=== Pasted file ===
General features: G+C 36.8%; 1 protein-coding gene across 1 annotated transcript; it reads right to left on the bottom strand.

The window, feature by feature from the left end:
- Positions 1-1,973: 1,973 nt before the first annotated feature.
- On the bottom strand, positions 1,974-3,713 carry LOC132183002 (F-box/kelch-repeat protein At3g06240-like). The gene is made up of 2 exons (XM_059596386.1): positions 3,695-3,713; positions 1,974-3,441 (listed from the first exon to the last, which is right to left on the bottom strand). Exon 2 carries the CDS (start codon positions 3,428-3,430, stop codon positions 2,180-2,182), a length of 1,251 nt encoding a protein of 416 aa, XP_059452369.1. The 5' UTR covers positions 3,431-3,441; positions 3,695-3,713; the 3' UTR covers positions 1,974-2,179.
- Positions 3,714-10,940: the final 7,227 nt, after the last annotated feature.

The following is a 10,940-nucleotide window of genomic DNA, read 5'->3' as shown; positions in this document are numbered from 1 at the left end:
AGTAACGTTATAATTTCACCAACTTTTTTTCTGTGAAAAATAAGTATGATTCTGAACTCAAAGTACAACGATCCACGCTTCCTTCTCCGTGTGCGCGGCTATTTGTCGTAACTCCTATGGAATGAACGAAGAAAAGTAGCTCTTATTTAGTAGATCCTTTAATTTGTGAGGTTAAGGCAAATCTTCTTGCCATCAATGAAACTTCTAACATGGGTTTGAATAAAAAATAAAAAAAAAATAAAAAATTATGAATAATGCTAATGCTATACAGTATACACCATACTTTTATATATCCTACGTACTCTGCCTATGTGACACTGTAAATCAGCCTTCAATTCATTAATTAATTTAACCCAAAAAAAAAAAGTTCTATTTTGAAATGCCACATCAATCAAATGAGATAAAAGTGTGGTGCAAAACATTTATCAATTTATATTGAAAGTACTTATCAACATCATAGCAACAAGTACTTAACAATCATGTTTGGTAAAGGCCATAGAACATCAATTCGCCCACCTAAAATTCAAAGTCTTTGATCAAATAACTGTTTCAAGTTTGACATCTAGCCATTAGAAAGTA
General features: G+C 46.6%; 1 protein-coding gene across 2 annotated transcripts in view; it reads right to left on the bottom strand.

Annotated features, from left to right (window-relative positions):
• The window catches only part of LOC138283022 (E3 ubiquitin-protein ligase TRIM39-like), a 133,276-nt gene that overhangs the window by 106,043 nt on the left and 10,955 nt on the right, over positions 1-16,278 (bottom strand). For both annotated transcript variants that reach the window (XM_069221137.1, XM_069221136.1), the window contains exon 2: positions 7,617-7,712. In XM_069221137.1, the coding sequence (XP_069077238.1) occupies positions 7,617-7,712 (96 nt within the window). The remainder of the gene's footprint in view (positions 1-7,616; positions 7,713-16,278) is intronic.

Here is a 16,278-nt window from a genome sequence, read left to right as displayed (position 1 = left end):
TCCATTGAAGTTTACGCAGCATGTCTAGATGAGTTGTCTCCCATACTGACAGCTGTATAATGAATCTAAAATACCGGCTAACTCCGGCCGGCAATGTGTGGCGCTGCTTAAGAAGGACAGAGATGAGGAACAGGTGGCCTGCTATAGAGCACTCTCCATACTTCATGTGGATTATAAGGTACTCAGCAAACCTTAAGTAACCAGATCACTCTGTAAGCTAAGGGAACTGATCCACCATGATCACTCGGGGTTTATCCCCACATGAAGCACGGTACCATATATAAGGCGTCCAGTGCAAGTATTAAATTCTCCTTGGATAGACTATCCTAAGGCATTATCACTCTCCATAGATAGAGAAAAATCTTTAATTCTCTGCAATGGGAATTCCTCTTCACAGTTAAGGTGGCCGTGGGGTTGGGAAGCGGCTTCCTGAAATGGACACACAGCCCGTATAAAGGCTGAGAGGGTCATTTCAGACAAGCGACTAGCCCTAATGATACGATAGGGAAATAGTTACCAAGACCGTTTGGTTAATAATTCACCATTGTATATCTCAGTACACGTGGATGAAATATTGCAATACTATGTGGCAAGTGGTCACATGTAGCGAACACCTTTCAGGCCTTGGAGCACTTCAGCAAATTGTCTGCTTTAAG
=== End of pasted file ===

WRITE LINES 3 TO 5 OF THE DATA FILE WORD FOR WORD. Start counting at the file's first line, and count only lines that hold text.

- Positions 1-1,973: 1,973 nt before the first annotated feature.
- On the bottom strand, positions 1,974-3,713 carry LOC132183002 (F-box/kelch-repeat protein At3g06240-like). The gene is made up of 2 exons (XM_059596386.1): positions 3,695-3,713; positions 1,974-3,441 (listed from the first exon to the last, which is right to left on the bottom strand). Exon 2 carries the CDS (start codon positions 3,428-3,430, stop codon positions 2,180-2,182), a length of 1,251 nt encoding a protein of 416 aa, XP_059452369.1. The 5' UTR covers positions 3,431-3,441; positions 3,695-3,713; the 3' UTR covers positions 1,974-2,179.
- Positions 3,714-10,940: the final 7,227 nt, after the last annotated feature.